Four years ago, I visited Berlin as part of my History and Politics studies. I was taken aback by the beauty of the country and the incredible architecture everywhere you looked. A city so rich in history; every corner has a memorial, a site or a view of war-torn German history. Yet, what struck me the most was the behaviour of tourists at the Memorial to the Murdered Jews of Europe, otherwise known as the Holocaust Memorial.

Designed by Peter Eisenmann, the memorial stretches across 19,000 square feet and is simply, yet poignantly, made up of 2711 concrete slabs of varying heights. The concrete blocks are ordered into a grid-like pattern, supposedly intending for visitors to feel uneasy in an organised system; chaos amongst order, if you like.

The memorial, which was inaugurated in 2005, has often been the centre of various debates, including its lack of acknowledgement of other victims of the Holocaust, and its lack of visible memorialisation. Nevertheless, perhaps the greatest debate here is the blatant lack of respect displayed by those who choose to visit the memorial.

People from across the globe flock to the site daily to take pictures of themselves at the memorial. Ranging from selfies, to jugglers, from yoga poses to prancing atop the blocks, visitors continuously miss the point of the memorial, and continue to plague the honour of those who lost their lives all those years ago.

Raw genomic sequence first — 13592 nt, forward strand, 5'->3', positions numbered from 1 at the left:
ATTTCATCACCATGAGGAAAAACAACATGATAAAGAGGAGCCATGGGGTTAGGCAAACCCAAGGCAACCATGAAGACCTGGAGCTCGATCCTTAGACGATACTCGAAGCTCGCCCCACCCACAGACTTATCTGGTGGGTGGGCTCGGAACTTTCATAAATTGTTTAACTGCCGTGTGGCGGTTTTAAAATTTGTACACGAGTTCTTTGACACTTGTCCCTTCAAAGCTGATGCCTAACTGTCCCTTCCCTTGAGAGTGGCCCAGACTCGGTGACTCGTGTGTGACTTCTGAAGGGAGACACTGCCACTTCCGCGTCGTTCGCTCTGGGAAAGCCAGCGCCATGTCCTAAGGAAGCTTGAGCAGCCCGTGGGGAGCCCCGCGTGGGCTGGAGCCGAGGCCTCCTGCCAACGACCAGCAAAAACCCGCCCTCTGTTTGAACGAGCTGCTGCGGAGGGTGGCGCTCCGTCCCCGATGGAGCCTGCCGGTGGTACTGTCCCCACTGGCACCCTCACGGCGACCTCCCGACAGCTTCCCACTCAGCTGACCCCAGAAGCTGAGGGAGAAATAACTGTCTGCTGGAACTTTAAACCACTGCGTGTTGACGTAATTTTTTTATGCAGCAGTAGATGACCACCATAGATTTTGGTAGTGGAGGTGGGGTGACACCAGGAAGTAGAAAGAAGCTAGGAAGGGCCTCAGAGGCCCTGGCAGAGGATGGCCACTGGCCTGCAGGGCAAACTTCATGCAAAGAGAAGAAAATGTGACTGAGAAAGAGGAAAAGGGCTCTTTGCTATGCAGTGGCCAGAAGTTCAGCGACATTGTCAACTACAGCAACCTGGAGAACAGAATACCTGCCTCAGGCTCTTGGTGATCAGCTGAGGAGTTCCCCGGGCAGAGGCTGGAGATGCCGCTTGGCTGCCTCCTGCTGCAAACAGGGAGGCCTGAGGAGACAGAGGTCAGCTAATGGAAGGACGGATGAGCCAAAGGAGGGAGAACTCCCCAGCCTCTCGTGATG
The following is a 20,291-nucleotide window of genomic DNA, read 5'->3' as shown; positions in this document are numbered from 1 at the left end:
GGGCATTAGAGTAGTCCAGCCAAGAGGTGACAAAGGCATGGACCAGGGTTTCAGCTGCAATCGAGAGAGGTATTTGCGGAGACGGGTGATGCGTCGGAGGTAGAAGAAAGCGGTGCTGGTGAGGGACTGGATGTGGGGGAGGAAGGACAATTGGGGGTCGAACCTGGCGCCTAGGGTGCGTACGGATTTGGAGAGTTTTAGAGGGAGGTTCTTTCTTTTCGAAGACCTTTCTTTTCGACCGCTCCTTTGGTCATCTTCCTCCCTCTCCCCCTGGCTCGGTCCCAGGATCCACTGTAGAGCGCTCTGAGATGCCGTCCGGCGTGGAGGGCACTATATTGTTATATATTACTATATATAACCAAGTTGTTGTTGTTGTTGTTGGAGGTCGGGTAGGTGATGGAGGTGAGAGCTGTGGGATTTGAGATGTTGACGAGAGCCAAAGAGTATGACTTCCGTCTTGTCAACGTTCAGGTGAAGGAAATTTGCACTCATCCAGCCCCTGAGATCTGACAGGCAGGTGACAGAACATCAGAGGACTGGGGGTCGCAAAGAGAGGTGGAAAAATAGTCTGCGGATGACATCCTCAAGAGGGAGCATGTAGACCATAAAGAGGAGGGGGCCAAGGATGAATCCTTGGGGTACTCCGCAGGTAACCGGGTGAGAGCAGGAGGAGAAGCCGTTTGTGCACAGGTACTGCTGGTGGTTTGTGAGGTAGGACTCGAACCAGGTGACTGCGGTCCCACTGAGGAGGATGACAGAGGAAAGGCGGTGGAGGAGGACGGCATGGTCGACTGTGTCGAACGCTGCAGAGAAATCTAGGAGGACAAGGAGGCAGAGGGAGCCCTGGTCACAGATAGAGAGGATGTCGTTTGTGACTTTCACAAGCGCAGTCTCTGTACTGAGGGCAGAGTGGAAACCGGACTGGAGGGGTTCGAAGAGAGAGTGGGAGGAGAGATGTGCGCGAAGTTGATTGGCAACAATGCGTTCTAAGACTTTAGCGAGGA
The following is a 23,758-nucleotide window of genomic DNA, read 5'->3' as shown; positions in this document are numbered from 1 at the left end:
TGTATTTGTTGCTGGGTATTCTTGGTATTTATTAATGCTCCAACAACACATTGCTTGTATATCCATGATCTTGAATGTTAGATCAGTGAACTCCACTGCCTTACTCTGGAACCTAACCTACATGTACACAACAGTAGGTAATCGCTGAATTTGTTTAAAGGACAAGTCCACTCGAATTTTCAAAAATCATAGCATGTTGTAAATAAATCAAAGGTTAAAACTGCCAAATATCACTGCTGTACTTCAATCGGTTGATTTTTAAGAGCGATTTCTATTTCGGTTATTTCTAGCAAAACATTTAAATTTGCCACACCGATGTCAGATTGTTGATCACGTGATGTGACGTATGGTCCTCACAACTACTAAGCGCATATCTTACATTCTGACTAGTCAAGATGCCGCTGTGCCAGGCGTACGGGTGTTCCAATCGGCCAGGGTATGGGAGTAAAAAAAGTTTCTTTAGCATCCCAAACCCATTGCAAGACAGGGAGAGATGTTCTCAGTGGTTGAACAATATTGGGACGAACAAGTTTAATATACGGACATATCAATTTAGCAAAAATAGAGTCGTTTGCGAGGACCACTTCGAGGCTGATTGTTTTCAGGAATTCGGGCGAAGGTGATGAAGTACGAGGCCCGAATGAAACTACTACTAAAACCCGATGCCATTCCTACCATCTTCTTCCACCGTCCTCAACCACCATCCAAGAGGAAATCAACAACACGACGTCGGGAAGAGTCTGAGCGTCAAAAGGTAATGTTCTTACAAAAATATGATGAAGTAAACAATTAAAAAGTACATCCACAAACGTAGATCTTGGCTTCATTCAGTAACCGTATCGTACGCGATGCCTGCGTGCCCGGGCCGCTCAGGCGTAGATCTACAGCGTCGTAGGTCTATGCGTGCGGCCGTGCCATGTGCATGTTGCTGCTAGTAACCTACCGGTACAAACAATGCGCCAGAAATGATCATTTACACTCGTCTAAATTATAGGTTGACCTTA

A place of reflection for so many, it has been argued that sitting on, or between the blocks, allows people to truly feel as though they can remember those of whom are memorialised. However, it is difficult to justify the behaviour of so many who simply see the memorial as an aesthetically pleasing, Instagram-able location.

So shocked by this behaviour, one member of the public even decided to take matters into his own hands by photoshopping these social media posts into real images from the Holocaust and publishing them on his website, ‘Yolocaust’. Suddenly the juggler is amongst dead bodies and the selfie taker is in the foreground of starving prisoners. Whilst this is a dramatic approach, it succeeds in shedding light on the possible insensitivity of this latest social media craze. A craze which encourages forgetting history in favour of likes and popularity.

Of course, this movement is not limited to the Holocaust memorial in Berlin. Similar behaviours have been seen at concentration camps, the 9/11 memorial and museums dedicated to awful periods of history. Whatever happened to looking with your eyes and not through the camera lens? Why must people behave in such a way that dishonours the courageous people who we, in fact, should be remembering, and praising?

My words won’t be enough to change this habit; a habit I find so ugly and unworthy. However, I hope this prompts you, the reader, to think again before posing at places of huge historic worth and instead remember where you are, and how lucky you to be alive.


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